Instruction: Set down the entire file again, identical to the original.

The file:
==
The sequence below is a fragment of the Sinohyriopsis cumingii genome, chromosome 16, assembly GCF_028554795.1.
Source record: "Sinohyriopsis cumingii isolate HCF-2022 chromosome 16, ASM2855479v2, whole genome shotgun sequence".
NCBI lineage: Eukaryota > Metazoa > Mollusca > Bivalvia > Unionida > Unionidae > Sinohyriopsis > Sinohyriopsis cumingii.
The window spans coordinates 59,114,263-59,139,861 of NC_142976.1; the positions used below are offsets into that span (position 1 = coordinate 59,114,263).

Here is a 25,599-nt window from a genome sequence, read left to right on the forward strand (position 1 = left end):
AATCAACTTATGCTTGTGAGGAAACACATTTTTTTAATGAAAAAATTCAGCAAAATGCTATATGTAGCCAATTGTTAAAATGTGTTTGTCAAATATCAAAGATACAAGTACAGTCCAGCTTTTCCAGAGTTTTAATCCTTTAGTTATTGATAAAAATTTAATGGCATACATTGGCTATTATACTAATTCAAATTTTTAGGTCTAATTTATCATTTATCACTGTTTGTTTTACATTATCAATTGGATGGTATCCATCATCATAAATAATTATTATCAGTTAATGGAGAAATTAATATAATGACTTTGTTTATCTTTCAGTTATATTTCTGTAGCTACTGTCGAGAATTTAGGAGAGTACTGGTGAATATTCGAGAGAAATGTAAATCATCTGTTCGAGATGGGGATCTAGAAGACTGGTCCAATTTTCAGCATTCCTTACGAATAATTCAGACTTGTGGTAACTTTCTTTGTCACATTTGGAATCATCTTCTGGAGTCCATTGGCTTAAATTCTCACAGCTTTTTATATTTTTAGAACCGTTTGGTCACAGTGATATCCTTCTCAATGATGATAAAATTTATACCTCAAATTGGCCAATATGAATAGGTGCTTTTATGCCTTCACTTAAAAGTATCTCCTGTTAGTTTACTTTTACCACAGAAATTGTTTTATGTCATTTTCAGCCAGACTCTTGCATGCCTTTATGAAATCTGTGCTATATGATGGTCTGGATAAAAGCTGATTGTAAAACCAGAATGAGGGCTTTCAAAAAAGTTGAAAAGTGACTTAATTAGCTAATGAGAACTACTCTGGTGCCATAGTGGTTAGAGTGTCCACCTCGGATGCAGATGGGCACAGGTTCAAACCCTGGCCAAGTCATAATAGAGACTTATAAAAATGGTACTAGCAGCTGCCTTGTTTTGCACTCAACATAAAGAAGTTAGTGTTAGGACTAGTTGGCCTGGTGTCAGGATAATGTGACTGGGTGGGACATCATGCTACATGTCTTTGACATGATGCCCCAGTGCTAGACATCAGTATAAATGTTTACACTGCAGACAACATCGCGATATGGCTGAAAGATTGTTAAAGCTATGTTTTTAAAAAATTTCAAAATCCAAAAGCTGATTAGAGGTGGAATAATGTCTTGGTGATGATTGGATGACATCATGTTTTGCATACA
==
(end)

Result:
The sequence below is a fragment of the Sinohyriopsis cumingii genome, chromosome 16, assembly GCF_028554795.1.
Source record: "Sinohyriopsis cumingii isolate HCF-2022 chromosome 16, ASM2855479v2, whole genome shotgun sequence".
NCBI lineage: Eukaryota > Metazoa > Mollusca > Bivalvia > Unionida > Unionidae > Sinohyriopsis > Sinohyriopsis cumingii.
The window spans coordinates 59,114,263-59,139,861 of NC_142976.1; the positions used below are offsets into that span (position 1 = coordinate 59,114,263).

Here is a 25,599-nt window from a genome sequence, read left to right on the forward strand (position 1 = left end):
AATCAACTTATGCTTGTGAGGAAACACATTTTTTTAATGAAAAAATTCAGCAAAATGCTATATGTAGCCAATTGTTAAAATGTGTTTGTCAAATATCAAAGATACAAGTACAGTCCAGCTTTTCCAGAGTTTTAATCCTTTAGTTATTGATAAAAATTTAATGGCATACATTGGCTATTATACTAATTCAAATTTTTAGGTCTAATTTATCATTTATCACTGTTTGTTTTACATTATCAATTGGATGGTATCCATCATCATAAATAATTATTATCAGTTAATGGAGAAATTAATATAATGACTTTGTTTATCTTTCAGTTATATTTCTGTAGCTACTGTCGAGAATTTAGGAGAGTACTGGTGAATATTCGAGAGAAATGTAAATCATCTGTTCGAGATGGGGATCTAGAAGACTGGTCCAATTTTCAGCATTCCTTACGAATAATTCAGACTTGTGGTAACTTTCTTTGTCACATTTGGAATCATCTTCTGGAGTCCATTGGCTTAAATTCTCACAGCTTTTTATATTTTTAGAACCGTTTGGTCACAGTGATATCCTTCTCAATGATGATAAAATTTATACCTCAAATTGGCCAATATGAATAGGTGCTTTTATGCCTTCACTTAAAAGTATCTCCTGTTAGTTTACTTTTACCACAGAAATTGTTTTATGTCATTTTCAGCCAGACTCTTGCATGCCTTTATGAAATCTGTGCTATATGATGGTCTGGATAAAAGCTGATTGTAAAACCAGAATGAGGGCTTTCAAAAAAGTTGAAAAGTGACTTAATTAGCTAATGAGAACTACTCTGGTGCCATAGTGGTTAGAGTGTCCACCTCGGATGCAGATGGGCACAGGTTCAAACCCTGGCCAAGTCATAATAGAGACTTATAAAAATGGTACTAGCAGCTGCCTTGTTTTGCACTCAACATAAAGAAGTTAGTGTTAGGACTAGTTGGCCTGGTGTCAGGATAATGTGACTGGGTGGGACATCATGCTACATGTCTTTGACATGATGCCCCAGTGCTAGACATCAGTATAAATGTTTACACTGCAGACAACATCGCGATATGGCTGAAAGATTGTTAAAGCTATGTTTTTAAAAAATTTCAAAATCCAAAAGCTGATTAGAGGTGGAATAATGTCTTGGTGATGATTGGATGACATCATGTTTTGCATACA